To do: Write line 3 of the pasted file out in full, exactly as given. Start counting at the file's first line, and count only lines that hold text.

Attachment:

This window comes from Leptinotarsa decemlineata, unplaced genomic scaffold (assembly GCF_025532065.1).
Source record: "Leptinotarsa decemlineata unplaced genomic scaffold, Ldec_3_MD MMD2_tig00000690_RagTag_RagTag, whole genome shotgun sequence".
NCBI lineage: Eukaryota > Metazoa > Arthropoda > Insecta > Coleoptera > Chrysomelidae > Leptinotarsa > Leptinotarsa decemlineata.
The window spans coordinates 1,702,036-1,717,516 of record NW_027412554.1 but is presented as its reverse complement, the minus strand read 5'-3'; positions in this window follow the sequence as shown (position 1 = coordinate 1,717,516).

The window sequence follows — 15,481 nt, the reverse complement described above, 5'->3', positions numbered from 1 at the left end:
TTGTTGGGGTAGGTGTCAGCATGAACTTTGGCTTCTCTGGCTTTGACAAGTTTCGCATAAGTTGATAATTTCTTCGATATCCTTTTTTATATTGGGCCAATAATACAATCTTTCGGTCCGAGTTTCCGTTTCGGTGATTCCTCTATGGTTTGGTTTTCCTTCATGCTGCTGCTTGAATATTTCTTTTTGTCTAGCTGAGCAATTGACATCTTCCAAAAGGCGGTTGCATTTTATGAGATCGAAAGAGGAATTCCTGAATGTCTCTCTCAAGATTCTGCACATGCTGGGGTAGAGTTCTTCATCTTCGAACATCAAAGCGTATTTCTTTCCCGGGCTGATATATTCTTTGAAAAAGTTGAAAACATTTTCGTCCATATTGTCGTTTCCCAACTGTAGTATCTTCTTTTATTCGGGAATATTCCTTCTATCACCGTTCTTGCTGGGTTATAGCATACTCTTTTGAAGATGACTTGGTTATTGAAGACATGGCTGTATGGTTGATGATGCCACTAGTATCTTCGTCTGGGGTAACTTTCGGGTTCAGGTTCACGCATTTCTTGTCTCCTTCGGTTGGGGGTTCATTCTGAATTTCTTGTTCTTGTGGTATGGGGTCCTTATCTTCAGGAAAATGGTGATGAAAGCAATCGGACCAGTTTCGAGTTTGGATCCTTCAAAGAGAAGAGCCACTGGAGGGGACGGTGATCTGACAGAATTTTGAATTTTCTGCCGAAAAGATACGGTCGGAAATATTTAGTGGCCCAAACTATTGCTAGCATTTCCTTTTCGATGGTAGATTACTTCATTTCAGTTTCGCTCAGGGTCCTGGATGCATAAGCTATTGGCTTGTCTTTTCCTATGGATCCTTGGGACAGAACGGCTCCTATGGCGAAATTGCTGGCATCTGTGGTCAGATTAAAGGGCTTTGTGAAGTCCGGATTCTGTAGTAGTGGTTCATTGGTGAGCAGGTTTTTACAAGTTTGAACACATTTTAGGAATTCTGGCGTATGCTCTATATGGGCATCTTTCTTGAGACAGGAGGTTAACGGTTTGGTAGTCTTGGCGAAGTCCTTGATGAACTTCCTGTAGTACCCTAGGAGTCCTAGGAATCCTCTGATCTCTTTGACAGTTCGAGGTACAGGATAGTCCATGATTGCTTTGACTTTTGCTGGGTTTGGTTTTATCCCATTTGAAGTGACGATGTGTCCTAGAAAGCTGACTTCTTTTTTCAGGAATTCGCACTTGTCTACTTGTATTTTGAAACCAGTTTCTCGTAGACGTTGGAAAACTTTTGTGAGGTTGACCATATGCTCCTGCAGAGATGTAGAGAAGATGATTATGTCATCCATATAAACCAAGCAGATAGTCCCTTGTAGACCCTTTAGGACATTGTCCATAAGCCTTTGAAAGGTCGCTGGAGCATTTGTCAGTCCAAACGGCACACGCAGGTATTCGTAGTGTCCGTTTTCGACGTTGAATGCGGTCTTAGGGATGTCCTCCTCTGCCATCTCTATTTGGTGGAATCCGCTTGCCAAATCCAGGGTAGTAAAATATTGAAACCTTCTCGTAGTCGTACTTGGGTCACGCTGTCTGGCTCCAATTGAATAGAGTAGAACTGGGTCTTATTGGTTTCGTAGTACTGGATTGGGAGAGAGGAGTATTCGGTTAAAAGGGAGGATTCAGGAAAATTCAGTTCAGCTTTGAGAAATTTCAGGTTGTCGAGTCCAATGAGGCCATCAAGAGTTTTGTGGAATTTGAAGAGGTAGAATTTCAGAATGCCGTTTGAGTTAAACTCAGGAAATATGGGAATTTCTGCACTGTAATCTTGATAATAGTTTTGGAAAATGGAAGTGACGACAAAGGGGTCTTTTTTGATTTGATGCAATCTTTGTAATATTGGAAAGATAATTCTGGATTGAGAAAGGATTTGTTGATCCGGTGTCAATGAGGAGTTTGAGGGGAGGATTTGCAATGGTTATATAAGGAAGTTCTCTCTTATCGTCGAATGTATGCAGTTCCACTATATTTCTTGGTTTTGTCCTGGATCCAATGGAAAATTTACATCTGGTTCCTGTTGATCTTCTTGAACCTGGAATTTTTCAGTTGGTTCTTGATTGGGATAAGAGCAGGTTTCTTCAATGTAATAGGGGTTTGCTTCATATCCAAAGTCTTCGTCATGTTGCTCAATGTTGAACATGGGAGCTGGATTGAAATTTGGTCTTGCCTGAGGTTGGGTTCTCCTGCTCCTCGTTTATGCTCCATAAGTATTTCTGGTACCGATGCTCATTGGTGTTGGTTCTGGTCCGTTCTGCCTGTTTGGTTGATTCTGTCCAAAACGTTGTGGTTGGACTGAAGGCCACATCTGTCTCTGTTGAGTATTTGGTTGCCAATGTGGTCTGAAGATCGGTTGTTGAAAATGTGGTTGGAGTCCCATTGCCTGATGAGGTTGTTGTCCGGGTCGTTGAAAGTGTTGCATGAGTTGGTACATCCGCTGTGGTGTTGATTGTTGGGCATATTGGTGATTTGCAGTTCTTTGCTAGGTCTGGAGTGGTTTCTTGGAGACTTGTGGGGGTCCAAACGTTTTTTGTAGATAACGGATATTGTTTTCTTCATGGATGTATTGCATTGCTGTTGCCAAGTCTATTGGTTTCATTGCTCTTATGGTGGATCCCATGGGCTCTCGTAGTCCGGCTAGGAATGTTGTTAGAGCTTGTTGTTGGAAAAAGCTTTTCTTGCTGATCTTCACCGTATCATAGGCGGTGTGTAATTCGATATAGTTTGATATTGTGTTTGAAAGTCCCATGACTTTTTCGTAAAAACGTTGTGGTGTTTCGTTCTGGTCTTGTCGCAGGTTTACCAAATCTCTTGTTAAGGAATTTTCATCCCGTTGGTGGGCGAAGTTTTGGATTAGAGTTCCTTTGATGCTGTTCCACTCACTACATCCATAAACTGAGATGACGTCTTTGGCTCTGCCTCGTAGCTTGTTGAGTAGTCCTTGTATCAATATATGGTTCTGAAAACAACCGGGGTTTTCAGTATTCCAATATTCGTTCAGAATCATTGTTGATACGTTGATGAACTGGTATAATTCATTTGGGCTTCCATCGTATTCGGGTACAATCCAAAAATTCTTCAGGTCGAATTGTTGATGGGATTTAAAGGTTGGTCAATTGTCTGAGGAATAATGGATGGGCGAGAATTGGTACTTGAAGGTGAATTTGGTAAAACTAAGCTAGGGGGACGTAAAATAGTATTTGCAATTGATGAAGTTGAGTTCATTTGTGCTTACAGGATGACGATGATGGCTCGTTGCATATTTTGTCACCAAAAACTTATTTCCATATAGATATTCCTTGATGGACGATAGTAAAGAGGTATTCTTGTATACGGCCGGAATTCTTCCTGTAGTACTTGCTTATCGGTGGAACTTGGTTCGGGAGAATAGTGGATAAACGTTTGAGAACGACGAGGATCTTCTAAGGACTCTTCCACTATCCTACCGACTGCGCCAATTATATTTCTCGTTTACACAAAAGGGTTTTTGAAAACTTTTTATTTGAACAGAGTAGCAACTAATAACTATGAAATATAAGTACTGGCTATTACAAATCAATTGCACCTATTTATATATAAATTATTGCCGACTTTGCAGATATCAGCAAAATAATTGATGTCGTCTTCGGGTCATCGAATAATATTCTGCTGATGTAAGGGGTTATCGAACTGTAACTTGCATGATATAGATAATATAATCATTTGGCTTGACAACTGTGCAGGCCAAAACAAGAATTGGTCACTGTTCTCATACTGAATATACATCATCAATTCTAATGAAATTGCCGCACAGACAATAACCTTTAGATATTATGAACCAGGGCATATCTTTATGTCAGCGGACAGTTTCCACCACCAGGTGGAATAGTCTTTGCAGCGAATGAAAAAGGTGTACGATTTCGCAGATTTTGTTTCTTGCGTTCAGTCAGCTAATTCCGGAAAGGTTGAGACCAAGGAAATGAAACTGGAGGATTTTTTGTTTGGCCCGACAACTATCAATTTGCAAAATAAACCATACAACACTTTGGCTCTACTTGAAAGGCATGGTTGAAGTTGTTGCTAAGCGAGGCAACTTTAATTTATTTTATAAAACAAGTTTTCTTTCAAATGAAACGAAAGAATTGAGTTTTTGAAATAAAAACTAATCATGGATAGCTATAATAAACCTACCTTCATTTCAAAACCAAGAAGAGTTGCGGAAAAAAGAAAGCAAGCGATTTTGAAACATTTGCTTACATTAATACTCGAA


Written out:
NCBI lineage: Eukaryota > Metazoa > Arthropoda > Insecta > Coleoptera > Chrysomelidae > Leptinotarsa > Leptinotarsa decemlineata.